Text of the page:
Dan Harper lost his 26-year-old daughter to an opioid overdose in 2018, and he has been working hard since then to combat the relentlessly stubborn opioid epidemic, which last year killed nearly 110,000 people in this country — nearly twice the number of Americans who died in the Vietnam War.
So, when Harper heard this week that the US Supreme Court had ordered a pause to a legal settlement with Purdue Pharma, the embattled manufacturer of the controversial opioid OxyContin, his long-simmering frustration bubbled up once again.
“Being somebody who lost someone, it’s been a painfully slow experience watching this,” said Harper, who lives in South Deerfield. “Knowing that the barn’s on fire, there are buckets ready to be put out, but nobody’s moving.”
The pause will allow the Supreme Court to assess the settlement, approved by an appellate court, that shields the billionaire Sackler family, which once controlled Purdue Pharma, from additional civil lawsuits and places a $6 billion ceiling on their personal liability.
Also at issue is Purdue’s use of bankruptcy court to seek protection from a host of plaintiffs, many of whom lost family members who had become dependent on OxyContin, a pain reliever cited as a key contributor to the long-running opioid crisis.
Although companies routinely revert to bankruptcy proceedings to limit their losses, critics of the agreement argue that the Sacklers deserve no such protection and are not in financial distress, even after offering billions of dollars to settle the claims.
Under the settlement, the Sacklers would receive immunity from civil legal proceedings.
The Supreme Court order is expected to delay payments to thousands of plaintiffs and to groups and government agencies battling the opioid epidemic. Even though the Sacklers might face new legal exposure as a result of the Supreme Court order, Harper and others say the funding is needed quickly and urgently.
“I like the fact that the Sacklers will potentially be out in the open. The Sacklers siphoned off billions and billions of dollars before bankrputcy” to protect the family’s fortune, Harper said. “It was, ‘Here’s $6 billion, and we’ll have immunity.’ That’s pennies for pounds.”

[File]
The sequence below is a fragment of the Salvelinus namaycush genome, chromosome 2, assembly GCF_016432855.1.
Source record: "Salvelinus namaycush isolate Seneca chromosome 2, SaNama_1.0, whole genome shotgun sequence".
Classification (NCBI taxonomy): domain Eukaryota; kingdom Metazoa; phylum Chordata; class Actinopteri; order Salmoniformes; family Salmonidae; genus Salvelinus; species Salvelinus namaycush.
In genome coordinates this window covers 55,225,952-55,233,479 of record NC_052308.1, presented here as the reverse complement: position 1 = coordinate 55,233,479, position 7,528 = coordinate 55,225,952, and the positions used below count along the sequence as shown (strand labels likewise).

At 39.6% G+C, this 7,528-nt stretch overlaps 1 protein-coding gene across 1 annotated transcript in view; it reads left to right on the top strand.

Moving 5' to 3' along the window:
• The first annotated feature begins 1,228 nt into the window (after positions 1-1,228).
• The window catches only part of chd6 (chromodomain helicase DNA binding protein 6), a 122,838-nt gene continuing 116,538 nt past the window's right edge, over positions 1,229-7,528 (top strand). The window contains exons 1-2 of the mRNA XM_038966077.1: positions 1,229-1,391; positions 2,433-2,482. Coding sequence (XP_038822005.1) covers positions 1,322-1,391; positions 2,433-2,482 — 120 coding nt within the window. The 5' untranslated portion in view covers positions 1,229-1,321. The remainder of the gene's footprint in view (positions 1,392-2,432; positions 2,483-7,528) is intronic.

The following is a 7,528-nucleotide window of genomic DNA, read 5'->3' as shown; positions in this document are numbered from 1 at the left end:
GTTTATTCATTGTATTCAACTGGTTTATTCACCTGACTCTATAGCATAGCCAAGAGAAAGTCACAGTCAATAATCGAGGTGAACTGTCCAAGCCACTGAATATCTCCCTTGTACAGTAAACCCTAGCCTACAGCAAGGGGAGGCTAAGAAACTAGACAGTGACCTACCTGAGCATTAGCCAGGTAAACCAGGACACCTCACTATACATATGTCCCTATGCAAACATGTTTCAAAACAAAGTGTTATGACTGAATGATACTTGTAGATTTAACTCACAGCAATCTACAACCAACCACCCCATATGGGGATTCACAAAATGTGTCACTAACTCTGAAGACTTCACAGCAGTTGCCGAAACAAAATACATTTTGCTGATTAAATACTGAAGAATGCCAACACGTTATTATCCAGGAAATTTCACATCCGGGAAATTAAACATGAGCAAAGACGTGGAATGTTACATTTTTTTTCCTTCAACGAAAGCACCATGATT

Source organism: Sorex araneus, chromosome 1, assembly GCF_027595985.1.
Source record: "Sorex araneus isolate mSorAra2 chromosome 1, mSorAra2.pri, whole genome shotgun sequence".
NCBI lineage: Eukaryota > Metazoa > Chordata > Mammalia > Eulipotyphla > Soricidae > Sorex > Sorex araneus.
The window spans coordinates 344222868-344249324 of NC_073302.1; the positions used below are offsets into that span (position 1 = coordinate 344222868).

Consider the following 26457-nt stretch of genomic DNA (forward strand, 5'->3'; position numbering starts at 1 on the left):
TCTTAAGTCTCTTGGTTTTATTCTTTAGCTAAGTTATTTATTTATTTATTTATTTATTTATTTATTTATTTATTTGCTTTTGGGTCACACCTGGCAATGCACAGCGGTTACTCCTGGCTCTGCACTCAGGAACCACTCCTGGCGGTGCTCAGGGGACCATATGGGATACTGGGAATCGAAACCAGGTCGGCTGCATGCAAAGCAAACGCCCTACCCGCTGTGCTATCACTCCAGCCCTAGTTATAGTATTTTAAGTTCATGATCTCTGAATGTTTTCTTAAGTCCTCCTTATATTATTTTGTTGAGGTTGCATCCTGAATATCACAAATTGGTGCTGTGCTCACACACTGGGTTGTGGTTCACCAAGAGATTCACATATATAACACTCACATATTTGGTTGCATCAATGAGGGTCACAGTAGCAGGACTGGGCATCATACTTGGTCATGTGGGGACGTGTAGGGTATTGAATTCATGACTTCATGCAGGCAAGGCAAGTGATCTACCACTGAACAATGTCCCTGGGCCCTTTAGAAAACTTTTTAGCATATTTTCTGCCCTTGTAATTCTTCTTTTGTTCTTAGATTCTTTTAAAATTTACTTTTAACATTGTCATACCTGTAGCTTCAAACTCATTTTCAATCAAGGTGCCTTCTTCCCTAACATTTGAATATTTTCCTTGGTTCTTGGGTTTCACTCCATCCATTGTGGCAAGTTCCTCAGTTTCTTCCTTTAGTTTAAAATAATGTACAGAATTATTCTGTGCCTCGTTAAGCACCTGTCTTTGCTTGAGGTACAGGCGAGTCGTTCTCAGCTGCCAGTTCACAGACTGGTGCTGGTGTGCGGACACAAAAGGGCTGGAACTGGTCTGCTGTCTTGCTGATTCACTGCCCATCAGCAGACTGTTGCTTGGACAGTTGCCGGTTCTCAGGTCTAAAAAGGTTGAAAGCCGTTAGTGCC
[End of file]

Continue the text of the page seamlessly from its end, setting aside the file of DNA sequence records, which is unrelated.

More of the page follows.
However, he added, “I think we need settlement money now and accountability later.”
Joanne Peterson, founder and executive director of Learn to Cope, a national recovery and support network with roots in Massachusetts, said she continues to be outraged by the settlement’s protections for the Sackler family.
“I feel they never should have been allowed to file for bankruptcy,” Peterson said. “I would like to see them be sued personally and get jail time, but that’s never going to happen.”
Peterson testified at the 2007 sentencing of three Purdue Pharma executives who pleaded guilty in a federal trial to misleading and defrauding physicians and consumers about the addictive dangers of OxyContin.
“The Sacklers, they changed this country, they really did. We’ve lost more people to this [epidemic] than any war,” said Peterson, whose niece died from an opioid overdose. “They just walk away richer than ever, no jail time, no responsibility for it.”
Still, Peterson said, funding to mitigate the crisis is always in demand, and further delays will have real-time, negative effects on the front lines of the fight.
“All kinds of plans are being made, and the families always get the short end of the stick,” Peterson said. The number of overdose deaths “goes go up every year. It never seems to go down. We have a lot of work we need to be doing.”
Peterson serves on a 20-member state board that offers advice on expanding services for people struggling with drug dependence, a condition called opioid use disorder. Peterson said she is unsure how much money Massachusetts would receive under the current settlement, but that every dollar counts.
“The damage they did can never be compensated by money, but the money could help,” Peterson said of the Sacklers. “It won’t get any of the lives back, though.”
The court’s decision followed the Justice Department’s objection to the Sacker family’s protections.
John Rosenthal, who cofounded the Police Assisted Addiction and Recovery Initiative, in which participating police steer drug users into treatment instead of jail, said he agrees with the Justice Department.
“The Sacklers are using bankruptcy court and blood money they made fraudulently marketing and knowingly misrepresenting how addictive their OxyContin pain medication is to get away with murder,” said Rosenthal, who also serves with Peterson on the state’s Opioid Recovery and Remediation Fund Advisory Council.
“Families of victims and states like ours should always have keys to the courthouse in order to hold owners of corrupt companies accountable,” Rosenthal said.
For Harper, the South Deerfield man who lost his daughter to an overdose, a final settlement could help fund production of a low-cost device, called Eliza’s Watch, that sounds an alarm after its wearer has been motionless for 90 seconds.
The device, which Harper named for his late daughter, already has a prototype and could save countless overdose victims who die alone, he said.
Eliza died on the family’s living-room couch, within sound of others who might have been able to save her, he recalled.
“As much as I want to see the Sacklers be held accountable, I think it’s more important to help people with a ‘hair on fire’ problem,” Harper said.
Brian MacQuarrie can be reached at firstname.lastname@example.org.